The perceived differences between APRV and BIPAP have been described previously [4, 5]. Essentially, APRV has a longer time phase on the high pressure level, while BIPAP usually does not exceed an inspiration:expiration time ratio of 1:1 [5]. Expiratory lung collapse is prevented in APRV by creating intrinsic positive end-expiratory pressure (PEEP) during the short expiration, while in BIPAP the PEEP is directly set with the lower pressure level. BIPAP can be applied in different ways: with unsynchronized, unsupported interfacing of spontaneous breaths ('genuine' BIPAP), with inspiratory synchronization (which is similar to a pressure-controlled, synchronized intermittent mandatory ventilation (PC-SIMV)) and with inspiratory and expiratory synchronization. Pressure support may be added on the lower level, the upper level or both.

Two recent studies have investigated the properties of these modes to improve outcome in ventilated patients in general [6] or with pulmonary contusion [7].

The first study [6] is a subanalysis from a multinational study on the change in ventilation practices [8], which reported no different outcomes for patients ventilated in APRV or assist-control (A/C). The term APRV/BIPAP was used, although the study population contained almost exclusively patients from Germany, which were likely to be ventilated in BIPAP. It remains unclear whether the authors do not perceive a difference between APRV and BIPAP from a technical or a clinical perspective.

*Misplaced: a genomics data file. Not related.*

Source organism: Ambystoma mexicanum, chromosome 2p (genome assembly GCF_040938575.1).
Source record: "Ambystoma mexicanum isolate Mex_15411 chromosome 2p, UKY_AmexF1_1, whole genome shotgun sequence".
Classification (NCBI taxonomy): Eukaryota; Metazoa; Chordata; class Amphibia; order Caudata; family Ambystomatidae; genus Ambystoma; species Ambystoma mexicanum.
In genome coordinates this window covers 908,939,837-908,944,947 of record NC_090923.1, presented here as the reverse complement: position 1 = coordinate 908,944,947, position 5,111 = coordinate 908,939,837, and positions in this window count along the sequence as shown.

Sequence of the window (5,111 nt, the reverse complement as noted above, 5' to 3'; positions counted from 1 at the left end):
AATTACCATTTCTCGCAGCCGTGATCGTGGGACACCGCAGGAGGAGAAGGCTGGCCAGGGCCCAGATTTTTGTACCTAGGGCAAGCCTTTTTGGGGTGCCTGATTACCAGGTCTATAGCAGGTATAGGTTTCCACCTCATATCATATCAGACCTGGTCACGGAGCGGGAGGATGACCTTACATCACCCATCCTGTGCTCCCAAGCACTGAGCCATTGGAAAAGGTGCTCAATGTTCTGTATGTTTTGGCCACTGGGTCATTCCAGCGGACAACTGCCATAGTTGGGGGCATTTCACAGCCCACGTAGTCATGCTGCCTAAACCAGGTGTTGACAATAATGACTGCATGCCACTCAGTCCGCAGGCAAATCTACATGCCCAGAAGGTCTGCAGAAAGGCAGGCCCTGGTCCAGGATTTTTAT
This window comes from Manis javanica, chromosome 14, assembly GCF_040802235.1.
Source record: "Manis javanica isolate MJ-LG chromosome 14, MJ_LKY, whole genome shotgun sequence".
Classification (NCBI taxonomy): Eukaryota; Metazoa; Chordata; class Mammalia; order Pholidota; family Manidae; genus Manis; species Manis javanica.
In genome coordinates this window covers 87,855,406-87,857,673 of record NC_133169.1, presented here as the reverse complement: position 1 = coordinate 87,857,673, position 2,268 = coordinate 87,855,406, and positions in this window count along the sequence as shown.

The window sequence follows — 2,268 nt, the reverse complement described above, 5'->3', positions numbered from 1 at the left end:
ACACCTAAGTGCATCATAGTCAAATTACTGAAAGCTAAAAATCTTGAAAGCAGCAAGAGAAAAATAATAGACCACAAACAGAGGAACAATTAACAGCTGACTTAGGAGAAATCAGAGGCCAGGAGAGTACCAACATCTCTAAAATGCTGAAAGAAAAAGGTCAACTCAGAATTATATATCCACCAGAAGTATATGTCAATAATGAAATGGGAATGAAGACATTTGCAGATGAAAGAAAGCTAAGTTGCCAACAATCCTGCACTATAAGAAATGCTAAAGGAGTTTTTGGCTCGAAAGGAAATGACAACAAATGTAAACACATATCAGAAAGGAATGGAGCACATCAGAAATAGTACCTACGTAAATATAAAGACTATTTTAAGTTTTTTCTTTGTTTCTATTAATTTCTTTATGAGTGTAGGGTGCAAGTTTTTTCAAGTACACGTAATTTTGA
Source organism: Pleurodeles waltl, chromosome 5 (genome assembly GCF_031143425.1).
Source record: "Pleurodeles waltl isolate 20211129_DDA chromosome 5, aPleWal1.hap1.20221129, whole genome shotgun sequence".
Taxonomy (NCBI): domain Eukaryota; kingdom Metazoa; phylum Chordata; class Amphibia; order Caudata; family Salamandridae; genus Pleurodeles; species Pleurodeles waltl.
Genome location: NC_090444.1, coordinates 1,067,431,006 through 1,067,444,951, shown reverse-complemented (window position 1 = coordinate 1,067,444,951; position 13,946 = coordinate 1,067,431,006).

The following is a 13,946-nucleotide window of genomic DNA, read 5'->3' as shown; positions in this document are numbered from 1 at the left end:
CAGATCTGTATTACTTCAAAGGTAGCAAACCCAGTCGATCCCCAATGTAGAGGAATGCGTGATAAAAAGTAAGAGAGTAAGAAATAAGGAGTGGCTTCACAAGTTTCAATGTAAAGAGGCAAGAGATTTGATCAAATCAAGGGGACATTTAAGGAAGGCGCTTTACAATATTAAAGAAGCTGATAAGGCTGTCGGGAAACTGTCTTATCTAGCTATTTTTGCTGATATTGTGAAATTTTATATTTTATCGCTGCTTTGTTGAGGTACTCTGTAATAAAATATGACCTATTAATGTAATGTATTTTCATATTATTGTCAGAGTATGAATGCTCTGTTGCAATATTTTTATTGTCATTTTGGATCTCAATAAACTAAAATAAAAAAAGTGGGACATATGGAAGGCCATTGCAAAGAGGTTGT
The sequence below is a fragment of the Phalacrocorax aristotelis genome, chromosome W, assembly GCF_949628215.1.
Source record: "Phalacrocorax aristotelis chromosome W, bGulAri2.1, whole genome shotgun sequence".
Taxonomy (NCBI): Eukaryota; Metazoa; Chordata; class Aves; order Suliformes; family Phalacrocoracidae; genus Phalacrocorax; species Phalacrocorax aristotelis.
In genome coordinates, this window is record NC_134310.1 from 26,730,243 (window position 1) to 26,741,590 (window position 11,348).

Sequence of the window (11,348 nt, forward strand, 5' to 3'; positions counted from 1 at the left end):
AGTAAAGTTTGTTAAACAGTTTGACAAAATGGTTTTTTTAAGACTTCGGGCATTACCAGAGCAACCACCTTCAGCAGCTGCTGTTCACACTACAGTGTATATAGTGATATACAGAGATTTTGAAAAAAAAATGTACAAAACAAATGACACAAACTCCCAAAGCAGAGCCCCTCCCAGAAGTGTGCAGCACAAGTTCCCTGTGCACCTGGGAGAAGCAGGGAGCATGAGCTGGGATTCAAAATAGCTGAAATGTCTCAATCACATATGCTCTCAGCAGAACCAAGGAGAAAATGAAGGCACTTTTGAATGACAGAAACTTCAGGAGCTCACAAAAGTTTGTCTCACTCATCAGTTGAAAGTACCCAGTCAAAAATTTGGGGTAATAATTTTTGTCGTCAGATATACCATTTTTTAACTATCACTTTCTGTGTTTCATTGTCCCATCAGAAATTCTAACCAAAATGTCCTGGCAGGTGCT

Only the mode as set (and displayed) on the ventilator was recorded, but not whether diaphragmal movements and spontaneous breathing were actually preserved. This is crucial in interpreting the efficacy of APRV or any partial ventilatory support modality. For example, a patient ventilated in A/C without preserved spontaneous breathing is really in volume-controlled ventilation. Concordantly, a patient in APRV/BIPAP without spontaneous breathing is ventilated in pressure-control. In a general ICU population, patients ventilated in A/C were actually assisting and triggering only in 21 to 30%, depending on the degree of oxygenation impairment [9]. This is important, for the expected benefits of APRV/BIPAP are attributed to preserved diaphragmatic function [4]. At best, these studies compare volume versus pressure control ventilation, which showed no difference in previous studies [10]. It still may be possible that patients were breathing with partial ventilatory support, but the type and amount of such were not investigated.